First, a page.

This approximation theorem indicates the potential application of neural networks to learn nonlinear operators from data, i.e., similar to what the deep learning community is currently doing, that is learning functions from data. However, this theorem does not inform us how to learn operators effectively. Considering the classical image classification task as an example, the universal approximation theorem of neural networks for functions

[7, 11]

shows that fully-connected neural networks (FNNs) are capable to approximate the ground-truth classification function accurately, but in practice the performance of FNNs is far from networks with specific architectures, such as the widely-used convolutional neural networks (CNN)

 or the more recent capsule neural network (CapsNet) . The performance gap lies in the fact that the accuracy of NNs can be characterized by dividing the total error into three main types: approximation, optimization, and generalization [1, 17, 13, 16]. The universal approximation theorems only guarantee a small approximation error for a sufficiently large network, but they do not consider the optimization error and generalization error at all, which are equally important and often dominant contributions to the total error in practice. Useful networks should be easy to train, i.e., exhibit small optimization error, and generalize well to unseen data, i.e., exhibit small generalization error.

To demonstrate the capability and effectiveness of learning nonlinear operators by neural networks, we setup the problem as general as possible by using the weakest possible constraints on the sensors and training dataset. Specifically, the only condition required is that the sensor locations are the same but not necessarily on a lattice for all input functions , while we do not enforce any constraints on the output locations (Fig. 1B). To learn operators accurately and efficiently, we propose a specific network architecture, the deep operator network (DeepONet), to achieve smaller total error. We will demonsrate that the DeepONet significantly improves generalization based on a design of two sub-networks, the branch net for the input function and the trunk-net for the location to evaluate the output function.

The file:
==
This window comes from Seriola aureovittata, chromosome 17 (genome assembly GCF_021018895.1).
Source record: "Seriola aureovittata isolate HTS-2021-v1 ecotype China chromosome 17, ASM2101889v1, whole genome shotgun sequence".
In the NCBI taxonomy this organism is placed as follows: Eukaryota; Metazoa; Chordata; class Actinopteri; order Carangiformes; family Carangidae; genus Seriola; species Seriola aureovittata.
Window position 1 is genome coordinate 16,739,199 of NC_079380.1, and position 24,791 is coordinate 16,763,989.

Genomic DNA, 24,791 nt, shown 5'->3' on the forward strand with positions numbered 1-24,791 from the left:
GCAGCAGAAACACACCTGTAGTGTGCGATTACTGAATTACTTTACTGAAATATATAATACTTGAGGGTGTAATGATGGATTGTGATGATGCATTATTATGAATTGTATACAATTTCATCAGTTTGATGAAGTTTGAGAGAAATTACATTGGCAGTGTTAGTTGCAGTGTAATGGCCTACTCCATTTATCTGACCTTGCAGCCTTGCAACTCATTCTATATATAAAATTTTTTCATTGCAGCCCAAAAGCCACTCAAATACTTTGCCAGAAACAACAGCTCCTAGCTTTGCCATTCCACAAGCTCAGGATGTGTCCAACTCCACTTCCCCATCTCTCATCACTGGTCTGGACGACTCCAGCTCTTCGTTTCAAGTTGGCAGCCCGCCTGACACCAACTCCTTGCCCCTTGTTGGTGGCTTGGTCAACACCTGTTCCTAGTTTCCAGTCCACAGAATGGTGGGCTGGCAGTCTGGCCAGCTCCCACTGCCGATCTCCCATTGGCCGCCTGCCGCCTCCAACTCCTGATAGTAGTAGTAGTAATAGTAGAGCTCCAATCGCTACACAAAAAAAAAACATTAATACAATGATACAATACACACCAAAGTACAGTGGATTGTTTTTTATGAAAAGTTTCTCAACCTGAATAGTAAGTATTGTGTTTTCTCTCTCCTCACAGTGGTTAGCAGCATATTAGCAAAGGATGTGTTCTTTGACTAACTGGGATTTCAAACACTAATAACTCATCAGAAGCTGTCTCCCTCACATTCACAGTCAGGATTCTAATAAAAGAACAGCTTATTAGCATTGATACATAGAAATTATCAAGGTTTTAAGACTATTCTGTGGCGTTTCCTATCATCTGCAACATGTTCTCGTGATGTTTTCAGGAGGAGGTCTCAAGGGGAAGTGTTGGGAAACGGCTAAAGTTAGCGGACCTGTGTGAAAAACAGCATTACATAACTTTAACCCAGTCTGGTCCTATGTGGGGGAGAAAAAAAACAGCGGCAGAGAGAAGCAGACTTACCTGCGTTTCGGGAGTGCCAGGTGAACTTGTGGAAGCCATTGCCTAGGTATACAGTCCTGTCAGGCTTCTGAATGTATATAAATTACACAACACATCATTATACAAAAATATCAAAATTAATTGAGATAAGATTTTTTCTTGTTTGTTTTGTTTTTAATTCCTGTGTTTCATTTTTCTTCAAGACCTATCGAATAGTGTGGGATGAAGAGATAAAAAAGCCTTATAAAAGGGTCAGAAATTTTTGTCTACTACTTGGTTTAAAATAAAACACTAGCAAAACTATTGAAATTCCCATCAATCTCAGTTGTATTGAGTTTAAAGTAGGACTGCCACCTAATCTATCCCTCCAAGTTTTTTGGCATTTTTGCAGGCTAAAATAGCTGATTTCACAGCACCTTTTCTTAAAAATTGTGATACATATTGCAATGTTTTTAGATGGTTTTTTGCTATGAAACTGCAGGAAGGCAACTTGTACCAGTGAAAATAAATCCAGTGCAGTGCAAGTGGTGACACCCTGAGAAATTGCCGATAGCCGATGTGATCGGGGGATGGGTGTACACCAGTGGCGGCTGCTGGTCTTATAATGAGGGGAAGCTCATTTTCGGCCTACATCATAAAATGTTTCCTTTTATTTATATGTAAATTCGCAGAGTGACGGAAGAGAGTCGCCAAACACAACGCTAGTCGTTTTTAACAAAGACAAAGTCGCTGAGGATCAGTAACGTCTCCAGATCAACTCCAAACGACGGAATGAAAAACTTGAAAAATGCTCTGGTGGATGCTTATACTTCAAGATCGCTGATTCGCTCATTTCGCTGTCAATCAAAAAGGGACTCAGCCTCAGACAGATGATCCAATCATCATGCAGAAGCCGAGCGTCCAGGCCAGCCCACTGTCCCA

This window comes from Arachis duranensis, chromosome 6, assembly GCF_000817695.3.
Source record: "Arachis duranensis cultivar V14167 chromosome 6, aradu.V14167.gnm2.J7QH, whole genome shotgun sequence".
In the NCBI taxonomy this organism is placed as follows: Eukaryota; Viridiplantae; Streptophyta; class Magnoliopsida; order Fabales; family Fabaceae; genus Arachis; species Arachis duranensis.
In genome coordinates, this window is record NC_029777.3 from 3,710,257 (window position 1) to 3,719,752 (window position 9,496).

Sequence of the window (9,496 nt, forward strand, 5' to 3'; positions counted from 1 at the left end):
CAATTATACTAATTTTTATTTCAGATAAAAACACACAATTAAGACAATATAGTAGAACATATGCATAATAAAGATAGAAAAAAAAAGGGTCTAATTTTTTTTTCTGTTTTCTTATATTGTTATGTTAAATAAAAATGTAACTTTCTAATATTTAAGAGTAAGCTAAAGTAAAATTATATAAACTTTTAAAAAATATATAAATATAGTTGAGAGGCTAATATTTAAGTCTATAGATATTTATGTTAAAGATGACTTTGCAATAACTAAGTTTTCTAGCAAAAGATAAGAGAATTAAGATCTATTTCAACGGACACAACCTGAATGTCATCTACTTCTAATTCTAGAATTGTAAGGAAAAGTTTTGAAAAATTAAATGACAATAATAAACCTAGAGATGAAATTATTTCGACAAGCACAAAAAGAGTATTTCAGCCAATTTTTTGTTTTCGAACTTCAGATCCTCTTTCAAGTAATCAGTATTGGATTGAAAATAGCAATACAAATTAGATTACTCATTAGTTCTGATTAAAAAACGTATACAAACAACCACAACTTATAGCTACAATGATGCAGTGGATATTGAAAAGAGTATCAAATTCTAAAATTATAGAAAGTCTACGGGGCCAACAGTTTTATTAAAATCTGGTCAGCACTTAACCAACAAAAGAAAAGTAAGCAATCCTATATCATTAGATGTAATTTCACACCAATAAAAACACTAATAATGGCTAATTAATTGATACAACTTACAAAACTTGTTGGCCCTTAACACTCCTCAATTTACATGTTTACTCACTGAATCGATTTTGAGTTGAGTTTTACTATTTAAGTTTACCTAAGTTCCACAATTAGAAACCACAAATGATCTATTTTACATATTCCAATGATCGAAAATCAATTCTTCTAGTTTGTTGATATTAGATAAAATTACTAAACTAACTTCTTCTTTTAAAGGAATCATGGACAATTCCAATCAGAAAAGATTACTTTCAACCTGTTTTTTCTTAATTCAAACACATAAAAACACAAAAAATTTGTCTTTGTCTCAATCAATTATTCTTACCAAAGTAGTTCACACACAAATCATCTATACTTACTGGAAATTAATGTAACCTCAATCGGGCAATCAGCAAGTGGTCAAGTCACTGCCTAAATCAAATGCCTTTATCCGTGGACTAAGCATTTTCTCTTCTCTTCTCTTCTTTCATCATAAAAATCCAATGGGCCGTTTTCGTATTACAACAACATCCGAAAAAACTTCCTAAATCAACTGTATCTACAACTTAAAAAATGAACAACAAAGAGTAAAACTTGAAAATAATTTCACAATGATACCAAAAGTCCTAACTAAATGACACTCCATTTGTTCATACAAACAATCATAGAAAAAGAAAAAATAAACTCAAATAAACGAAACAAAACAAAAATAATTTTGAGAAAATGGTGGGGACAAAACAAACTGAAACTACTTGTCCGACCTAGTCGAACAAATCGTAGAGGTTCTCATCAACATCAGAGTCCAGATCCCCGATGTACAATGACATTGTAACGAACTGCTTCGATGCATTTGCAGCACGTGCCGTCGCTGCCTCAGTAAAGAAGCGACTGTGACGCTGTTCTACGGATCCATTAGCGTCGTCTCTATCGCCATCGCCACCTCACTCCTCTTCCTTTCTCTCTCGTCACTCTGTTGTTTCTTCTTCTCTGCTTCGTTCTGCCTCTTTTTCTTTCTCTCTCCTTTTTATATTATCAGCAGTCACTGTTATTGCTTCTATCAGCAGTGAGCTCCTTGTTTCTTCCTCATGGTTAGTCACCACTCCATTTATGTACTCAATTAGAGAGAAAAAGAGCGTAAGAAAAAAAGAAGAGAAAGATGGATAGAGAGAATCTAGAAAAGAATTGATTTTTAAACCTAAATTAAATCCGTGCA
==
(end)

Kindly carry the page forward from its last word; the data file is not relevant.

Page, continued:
We consider two types of operators, i.e., dynamic systems (e.g., in the form of ordinary differential equations, ODEs) and partial differential equations (PDEs). Dynamic systems are typically described by difference or differential equations, and identification of a nonlinear dynamic plant is a major concern in control theory. Some works

[22, 33] used neural networks to identify dynamic systems, but they only considered the dynamic systems described by difference equations. Some other works [20, 24, 23, 9] predict the evolution of a specific dynamic system rather than identifying the system behavior for new unseen input signals. The network architectures they employed includes FNNs 

, recurrent neural networks (RNNs)

, reservoir computing , residual networks , neural ordinary differential equations , and neural jump stochastic differential equations . For identifying PDEs, some works treat the input and output function as an image, and then use CNNs to learn the image-to-image mapping [30, 34], but this approach can be only applied to the particular type of problems, where the sensors of the input function are distributed on a equispaced grid, and the training data must include all the values with also on a equispaced grid. In another approach without this restriction, PDEs are parametrized by unknown coefficients, and then only the coefficient values are identified from data [2, 26, 31, 21, 15]. Alternatively, a generalized CNN based on generalized moving least squares  can be used for unstructured data, but it can only approximate local operators and is not able to learn other operators like an integral operator.

The paper is organized as follows. In Section 2, we present two network architectures of DeepONet: the stacked DeepONet and the unstacked DeepONet, and then introduce the data generation procedure. In Section 3, we present a theoretical analysis on the number of sensors required to represent the input function accurately for approximating ODE operators. In Section 4, we test the performance of FNN, stacked DeepONet, and unstacked DeepONet for different examples, and demonstrate the accuracy and convergence rates of unstacked DeepONet. Finally, we conclude the paper in Section 5.